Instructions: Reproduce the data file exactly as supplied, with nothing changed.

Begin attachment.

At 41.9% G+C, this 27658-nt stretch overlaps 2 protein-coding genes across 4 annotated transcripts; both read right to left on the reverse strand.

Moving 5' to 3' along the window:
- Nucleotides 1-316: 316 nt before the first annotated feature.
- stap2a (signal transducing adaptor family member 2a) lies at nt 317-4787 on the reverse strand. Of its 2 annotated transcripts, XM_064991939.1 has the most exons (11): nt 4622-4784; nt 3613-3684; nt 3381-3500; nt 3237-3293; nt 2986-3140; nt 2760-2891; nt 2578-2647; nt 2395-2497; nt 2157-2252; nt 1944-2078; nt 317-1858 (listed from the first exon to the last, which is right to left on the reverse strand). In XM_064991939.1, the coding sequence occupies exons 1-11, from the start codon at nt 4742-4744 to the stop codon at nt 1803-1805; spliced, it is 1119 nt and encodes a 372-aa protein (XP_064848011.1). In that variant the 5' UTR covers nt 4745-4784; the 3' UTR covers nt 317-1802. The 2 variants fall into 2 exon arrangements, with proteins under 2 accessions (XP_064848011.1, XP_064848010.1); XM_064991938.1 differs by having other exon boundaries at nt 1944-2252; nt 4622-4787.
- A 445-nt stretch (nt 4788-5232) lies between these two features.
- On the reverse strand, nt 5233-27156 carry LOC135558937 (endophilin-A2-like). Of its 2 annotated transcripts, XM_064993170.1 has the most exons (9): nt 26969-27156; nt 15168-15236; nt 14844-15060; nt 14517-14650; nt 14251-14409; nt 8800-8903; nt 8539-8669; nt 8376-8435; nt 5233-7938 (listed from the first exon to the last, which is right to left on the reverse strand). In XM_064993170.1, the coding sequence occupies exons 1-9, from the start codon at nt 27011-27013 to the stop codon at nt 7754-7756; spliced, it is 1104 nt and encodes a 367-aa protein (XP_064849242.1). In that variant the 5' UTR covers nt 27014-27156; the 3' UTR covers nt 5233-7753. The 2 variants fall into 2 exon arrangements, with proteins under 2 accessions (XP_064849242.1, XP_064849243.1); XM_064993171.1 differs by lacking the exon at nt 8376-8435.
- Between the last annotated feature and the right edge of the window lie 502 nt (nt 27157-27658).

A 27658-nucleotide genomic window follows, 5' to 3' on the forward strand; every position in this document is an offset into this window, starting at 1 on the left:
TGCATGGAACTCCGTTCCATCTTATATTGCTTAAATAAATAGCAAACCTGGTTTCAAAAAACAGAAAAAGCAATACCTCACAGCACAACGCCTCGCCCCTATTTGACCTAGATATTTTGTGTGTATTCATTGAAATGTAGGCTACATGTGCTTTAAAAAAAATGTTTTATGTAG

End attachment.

At 41.9% G+C, this 27658-nt stretch overlaps 2 protein-coding genes across 4 annotated transcripts; both read right to left on the reverse strand.

Moving 5' to 3' along the window:
- Nucleotides 1-316: 316 nt before the first annotated feature.
- stap2a (signal transducing adaptor family member 2a) lies at nt 317-4787 on the reverse strand. Of its 2 annotated transcripts, XM_064991939.1 has the most exons (11): nt 4622-4784; nt 3613-3684; nt 3381-3500; nt 3237-3293; nt 2986-3140; nt 2760-2891; nt 2578-2647; nt 2395-2497; nt 2157-2252; nt 1944-2078; nt 317-1858 (listed from the first exon to the last, which is right to left on the reverse strand). In XM_064991939.1, the coding sequence occupies exons 1-11, from the start codon at nt 4742-4744 to the stop codon at nt 1803-1805; spliced, it is 1119 nt and encodes a 372-aa protein (XP_064848011.1). In that variant the 5' UTR covers nt 4745-4784; the 3' UTR covers nt 317-1802. The 2 variants fall into 2 exon arrangements, with proteins under 2 accessions (XP_064848011.1, XP_064848010.1); XM_064991938.1 differs by having other exon boundaries at nt 1944-2252; nt 4622-4787.
- A 445-nt stretch (nt 4788-5232) lies between these two features.
- On the reverse strand, nt 5233-27156 carry LOC135558937 (endophilin-A2-like). Of its 2 annotated transcripts, XM_064993170.1 has the most exons (9): nt 26969-27156; nt 15168-15236; nt 14844-15060; nt 14517-14650; nt 14251-14409; nt 8800-8903; nt 8539-8669; nt 8376-8435; nt 5233-7938 (listed from the first exon to the last, which is right to left on the reverse strand). In XM_064993170.1, the coding sequence occupies exons 1-9, from the start codon at nt 27011-27013 to the stop codon at nt 7754-7756; spliced, it is 1104 nt and encodes a 367-aa protein (XP_064849242.1). In that variant the 5' UTR covers nt 27014-27156; the 3' UTR covers nt 5233-7753. The 2 variants fall into 2 exon arrangements, with proteins under 2 accessions (XP_064849242.1, XP_064849243.1); XM_064993171.1 differs by lacking the exon at nt 8376-8435.
- Between the last annotated feature and the right edge of the window lie 502 nt (nt 27157-27658).

A 27658-nucleotide genomic window follows, 5' to 3' on the forward strand; every position in this document is an offset into this window, starting at 1 on the left:
TGCATGGAACTCCGTTCCATCTTATATTGCTTAAATAAATAGCAAACCTGGTTTCAAAAAACAGAAAAAGCAATACCTCACAGCACAACGCCTCGCCCCTATTTGACCTAGATATTTTGTGTGTATTCATTGAAATGTAGGCTACATGTGCTTTAAAAAAAATGTTTTATGTAG